Because the pinching gesture naturally involves touching your own fingers, it provides a sort of self-haptic sensation which feels more natural than pressing a virtual button with no feedback at all.

This is the same reason why the magic pen—which was offered to me at the end of the experience to sign my name on a big scroll—was the only object in the experience which could actually be directly held and manipulated. It uses effectively the same pinching gesture as before (mostly replicating a real pen grip), which offers a haptic sensation since you’re actually touching your own fingers.

A good general purpose ‘grab’ gesture for arbitrarily sized and shaped objects—as has been attempted with gestures like making a fist or a ‘C’ shape with your hand—has remained quite elusive, as the lack of feedback just doesn’t feel quite right (not to mention issues with consistently detecting the pose to prevent items from dropping). That said, even a gesture-based ‘grab’ that doesn’t feel immersive could be perfectly useful for non-entertainment applications where immersion isn’t a high priority.

Continued on Page 2: Performance & Limitations »

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Ben is the world's most senior professional analyst solely dedicated to the XR industry, having founded Road to VR in 2011—a year before the Oculus Kickstarter sparked a resurgence that led to the modern XR landscape. He has authored more than 3,000 articles chronicling the evolution of the XR industry over more than a decade. With that unique perspective, Ben has been consistently recognized as one of the most influential voices in XR, giving keynotes and joining panel and podcast discussions at key industry events. He is a self-described "journalist and analyst, not evangelist."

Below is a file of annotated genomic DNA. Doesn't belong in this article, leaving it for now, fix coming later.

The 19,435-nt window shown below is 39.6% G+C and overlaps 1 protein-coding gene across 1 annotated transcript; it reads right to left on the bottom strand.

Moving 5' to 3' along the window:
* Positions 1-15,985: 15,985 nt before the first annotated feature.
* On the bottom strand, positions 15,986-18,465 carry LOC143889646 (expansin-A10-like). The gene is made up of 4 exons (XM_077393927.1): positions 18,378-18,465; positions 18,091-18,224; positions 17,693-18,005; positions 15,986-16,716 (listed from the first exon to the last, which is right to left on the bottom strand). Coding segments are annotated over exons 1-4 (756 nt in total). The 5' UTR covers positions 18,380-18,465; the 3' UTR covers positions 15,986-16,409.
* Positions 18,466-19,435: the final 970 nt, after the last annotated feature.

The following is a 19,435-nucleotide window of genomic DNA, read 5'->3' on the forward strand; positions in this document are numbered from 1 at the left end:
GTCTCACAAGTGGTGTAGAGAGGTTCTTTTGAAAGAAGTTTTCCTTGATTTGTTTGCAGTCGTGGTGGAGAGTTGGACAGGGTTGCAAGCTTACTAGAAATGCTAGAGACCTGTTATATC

• Really excited to try this out. It seems like it’ll be great for simple input situations like browsing the internet or watching Netflix.
    I also have to wonder how the LBE crowd feels about this feature. There are a number of experiences out there that use Leap Motion for hand tracking. Having it essentially baked into the headset with a much larger tracking volume seems like potentially a big win.

  • Pablo C

    If this is good enough to finger-track to a digital keyboard, it will be gamechanger. It could make the Quest a production tool.

  • Mateusz Pawluczuk

    “the headset only knows your intended input when your hands are clearly visible. This makes it difficult for the system to know if you’re choosing to continue to hold an object (…)”